Lynn Witherspoon, M.D.
Daniel Mingle, M.D.
Paula Hansen, R.N. and David Bernard, M.D., Ph.D.
Jose Valenzuela, M.D.
What does it take for IT leaders to be successful in an environment where so much depends on others embracing what they've implemented? For starters, it takes a passionate belief in what can be achieved with that IT, savvy communication skills to get a convincing message across, and a view that objections are merely speed bumps on the road to one's goal.
For all our 2008 Innovator Awards winners, keeping the end goal in mind is key — better patient care. They get up every morning thinking about the sick mother in the bed or the weak child sitting in a quiet hospital room, knowing that a CPOE solution they've put into place will get test results back to the clinician faster than a paper system ever would. They know that an e-prescribing system will alert a tired doc to a drug/drug interaction before it's too late. They know that a speedy image management system they've implemented will mean a tumor gets identified faster than if a radiologist waits for film.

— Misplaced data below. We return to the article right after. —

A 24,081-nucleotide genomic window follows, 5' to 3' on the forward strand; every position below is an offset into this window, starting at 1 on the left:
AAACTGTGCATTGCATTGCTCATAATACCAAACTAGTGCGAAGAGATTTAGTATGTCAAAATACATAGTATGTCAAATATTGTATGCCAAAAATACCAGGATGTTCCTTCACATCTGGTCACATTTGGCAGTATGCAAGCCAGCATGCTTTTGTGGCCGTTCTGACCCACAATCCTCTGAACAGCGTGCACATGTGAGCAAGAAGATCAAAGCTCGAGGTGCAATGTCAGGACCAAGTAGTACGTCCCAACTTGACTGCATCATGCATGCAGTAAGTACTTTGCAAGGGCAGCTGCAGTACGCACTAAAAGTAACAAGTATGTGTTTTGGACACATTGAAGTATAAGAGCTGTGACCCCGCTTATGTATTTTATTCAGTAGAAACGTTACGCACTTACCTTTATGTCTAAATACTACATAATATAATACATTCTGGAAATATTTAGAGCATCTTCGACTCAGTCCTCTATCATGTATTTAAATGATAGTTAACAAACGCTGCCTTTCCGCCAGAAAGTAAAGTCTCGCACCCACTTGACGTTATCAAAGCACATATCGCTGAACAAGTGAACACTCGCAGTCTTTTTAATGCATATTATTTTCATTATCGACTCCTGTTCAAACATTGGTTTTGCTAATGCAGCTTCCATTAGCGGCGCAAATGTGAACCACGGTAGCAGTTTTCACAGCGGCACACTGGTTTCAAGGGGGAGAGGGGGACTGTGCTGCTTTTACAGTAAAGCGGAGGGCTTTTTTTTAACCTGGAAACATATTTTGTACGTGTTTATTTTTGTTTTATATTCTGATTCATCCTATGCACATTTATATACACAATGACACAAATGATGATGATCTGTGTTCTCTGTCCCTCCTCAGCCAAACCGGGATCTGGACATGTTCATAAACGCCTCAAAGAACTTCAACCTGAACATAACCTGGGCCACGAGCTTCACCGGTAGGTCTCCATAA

The applications and workflows all healthcare IT executives put in place make a difference in real-world patient encounters. That's why they are so passionate about their work, overcoming obstacles that IT executives in other industries might succumb to. For this reason, HCI salutes not only the nine Innovators we've recognized in this issue, but all our readers who devote every day to ensuring technology does its part in promoting wellness and healing the sick. — Anthony Guerra
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